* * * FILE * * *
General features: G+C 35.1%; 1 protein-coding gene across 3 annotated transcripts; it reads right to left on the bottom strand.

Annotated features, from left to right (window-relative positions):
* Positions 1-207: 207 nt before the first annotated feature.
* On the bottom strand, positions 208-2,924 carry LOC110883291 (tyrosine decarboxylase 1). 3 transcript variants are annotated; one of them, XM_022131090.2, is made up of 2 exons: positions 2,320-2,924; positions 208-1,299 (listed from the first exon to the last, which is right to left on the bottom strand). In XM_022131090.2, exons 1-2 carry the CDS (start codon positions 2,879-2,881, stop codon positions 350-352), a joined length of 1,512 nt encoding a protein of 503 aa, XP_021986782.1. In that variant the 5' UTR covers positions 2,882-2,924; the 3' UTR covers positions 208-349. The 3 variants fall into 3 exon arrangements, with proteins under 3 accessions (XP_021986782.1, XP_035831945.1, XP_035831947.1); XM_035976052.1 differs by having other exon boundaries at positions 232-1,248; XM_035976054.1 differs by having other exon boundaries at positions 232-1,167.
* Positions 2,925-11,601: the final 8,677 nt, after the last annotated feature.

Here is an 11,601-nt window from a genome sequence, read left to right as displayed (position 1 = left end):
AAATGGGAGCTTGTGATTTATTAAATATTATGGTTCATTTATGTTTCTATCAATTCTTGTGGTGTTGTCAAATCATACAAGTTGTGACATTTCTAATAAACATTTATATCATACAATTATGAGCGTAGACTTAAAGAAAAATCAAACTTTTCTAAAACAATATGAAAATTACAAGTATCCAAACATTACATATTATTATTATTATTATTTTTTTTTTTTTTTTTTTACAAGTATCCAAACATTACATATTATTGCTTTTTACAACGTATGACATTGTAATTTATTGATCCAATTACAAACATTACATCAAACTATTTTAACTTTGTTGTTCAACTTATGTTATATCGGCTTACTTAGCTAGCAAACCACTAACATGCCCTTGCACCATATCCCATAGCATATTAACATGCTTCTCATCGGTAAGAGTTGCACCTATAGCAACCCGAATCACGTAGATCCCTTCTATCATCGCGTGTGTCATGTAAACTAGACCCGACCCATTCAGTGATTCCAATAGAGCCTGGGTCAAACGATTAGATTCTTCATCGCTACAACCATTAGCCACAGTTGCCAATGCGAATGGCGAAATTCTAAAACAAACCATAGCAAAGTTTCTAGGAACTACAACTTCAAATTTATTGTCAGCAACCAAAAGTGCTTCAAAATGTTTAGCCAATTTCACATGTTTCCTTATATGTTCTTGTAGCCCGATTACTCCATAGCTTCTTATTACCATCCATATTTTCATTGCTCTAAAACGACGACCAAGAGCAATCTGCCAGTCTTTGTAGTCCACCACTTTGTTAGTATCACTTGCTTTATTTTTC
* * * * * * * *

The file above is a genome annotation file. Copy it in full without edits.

General features: G+C 35.1%; 1 protein-coding gene across 3 annotated transcripts; it reads right to left on the bottom strand.

Annotated features, from left to right (window-relative positions):
* Positions 1-207: 207 nt before the first annotated feature.
* On the bottom strand, positions 208-2,924 carry LOC110883291 (tyrosine decarboxylase 1). 3 transcript variants are annotated; one of them, XM_022131090.2, is made up of 2 exons: positions 2,320-2,924; positions 208-1,299 (listed from the first exon to the last, which is right to left on the bottom strand). In XM_022131090.2, exons 1-2 carry the CDS (start codon positions 2,879-2,881, stop codon positions 350-352), a joined length of 1,512 nt encoding a protein of 503 aa, XP_021986782.1. In that variant the 5' UTR covers positions 2,882-2,924; the 3' UTR covers positions 208-349. The 3 variants fall into 3 exon arrangements, with proteins under 3 accessions (XP_021986782.1, XP_035831945.1, XP_035831947.1); XM_035976052.1 differs by having other exon boundaries at positions 232-1,248; XM_035976054.1 differs by having other exon boundaries at positions 232-1,167.
* Positions 2,925-11,601: the final 8,677 nt, after the last annotated feature.

Here is an 11,601-nt window from a genome sequence, read left to right as displayed (position 1 = left end):
AAATGGGAGCTTGTGATTTATTAAATATTATGGTTCATTTATGTTTCTATCAATTCTTGTGGTGTTGTCAAATCATACAAGTTGTGACATTTCTAATAAACATTTATATCATACAATTATGAGCGTAGACTTAAAGAAAAATCAAACTTTTCTAAAACAATATGAAAATTACAAGTATCCAAACATTACATATTATTATTATTATTATTTTTTTTTTTTTTTTTTTACAAGTATCCAAACATTACATATTATTGCTTTTTACAACGTATGACATTGTAATTTATTGATCCAATTACAAACATTACATCAAACTATTTTAACTTTGTTGTTCAACTTATGTTATATCGGCTTACTTAGCTAGCAAACCACTAACATGCCCTTGCACCATATCCCATAGCATATTAACATGCTTCTCATCGGTAAGAGTTGCACCTATAGCAACCCGAATCACGTAGATCCCTTCTATCATCGCGTGTGTCATGTAAACTAGACCCGACCCATTCAGTGATTCCAATAGAGCCTGGGTCAAACGATTAGATTCTTCATCGCTACAACCATTAGCCACAGTTGCCAATGCGAATGGCGAAATTCTAAAACAAACCATAGCAAAGTTTCTAGGAACTACAACTTCAAATTTATTGTCAGCAACCAAAAGTGCTTCAAAATGTTTAGCCAATTTCACATGTTTCCTTATATGTTCTTGTAGCCCGATTACTCCATAGCTTCTTATTACCATCCATATTTTCATTGCTCTAAAACGACGACCAAGAGCAATCTGCCAGTCTTTGTAGTCCACCACTTTGTTAGTATCACTTGCTTTATTTTTC